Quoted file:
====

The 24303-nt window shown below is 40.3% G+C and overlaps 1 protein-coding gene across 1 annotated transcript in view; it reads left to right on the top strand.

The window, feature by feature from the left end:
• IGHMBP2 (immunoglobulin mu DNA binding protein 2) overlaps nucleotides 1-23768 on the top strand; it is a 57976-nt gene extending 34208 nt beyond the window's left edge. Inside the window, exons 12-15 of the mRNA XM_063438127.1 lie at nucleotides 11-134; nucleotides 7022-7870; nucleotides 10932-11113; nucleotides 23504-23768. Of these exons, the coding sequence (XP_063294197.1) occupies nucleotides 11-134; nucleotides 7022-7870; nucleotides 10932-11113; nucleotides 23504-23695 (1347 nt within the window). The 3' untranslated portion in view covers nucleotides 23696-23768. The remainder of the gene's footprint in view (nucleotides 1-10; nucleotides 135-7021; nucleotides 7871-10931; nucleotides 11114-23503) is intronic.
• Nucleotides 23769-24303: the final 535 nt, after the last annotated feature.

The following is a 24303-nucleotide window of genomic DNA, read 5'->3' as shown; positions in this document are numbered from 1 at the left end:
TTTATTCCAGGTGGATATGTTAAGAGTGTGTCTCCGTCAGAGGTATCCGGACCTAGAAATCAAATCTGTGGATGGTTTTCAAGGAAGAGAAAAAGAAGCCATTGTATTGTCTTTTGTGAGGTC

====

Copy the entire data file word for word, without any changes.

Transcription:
The 24303-nt window shown below is 40.3% G+C and overlaps 1 protein-coding gene across 1 annotated transcript in view; it reads left to right on the top strand.

The window, feature by feature from the left end:
• IGHMBP2 (immunoglobulin mu DNA binding protein 2) overlaps nucleotides 1-23768 on the top strand; it is a 57976-nt gene extending 34208 nt beyond the window's left edge. Inside the window, exons 12-15 of the mRNA XM_063438127.1 lie at nucleotides 11-134; nucleotides 7022-7870; nucleotides 10932-11113; nucleotides 23504-23768. Of these exons, the coding sequence (XP_063294197.1) occupies nucleotides 11-134; nucleotides 7022-7870; nucleotides 10932-11113; nucleotides 23504-23695 (1347 nt within the window). The 3' untranslated portion in view covers nucleotides 23696-23768. The remainder of the gene's footprint in view (nucleotides 1-10; nucleotides 135-7021; nucleotides 7871-10931; nucleotides 11114-23503) is intronic.
• Nucleotides 23769-24303: the final 535 nt, after the last annotated feature.

The following is a 24303-nucleotide window of genomic DNA, read 5'->3' as shown; positions in this document are numbered from 1 at the left end:
TTTATTCCAGGTGGATATGTTAAGAGTGTGTCTCCGTCAGAGGTATCCGGACCTAGAAATCAAATCTGTGGATGGTTTTCAAGGAAGAGAAAAAGAAGCCATTGTATTGTCTTTTGTGAGGTC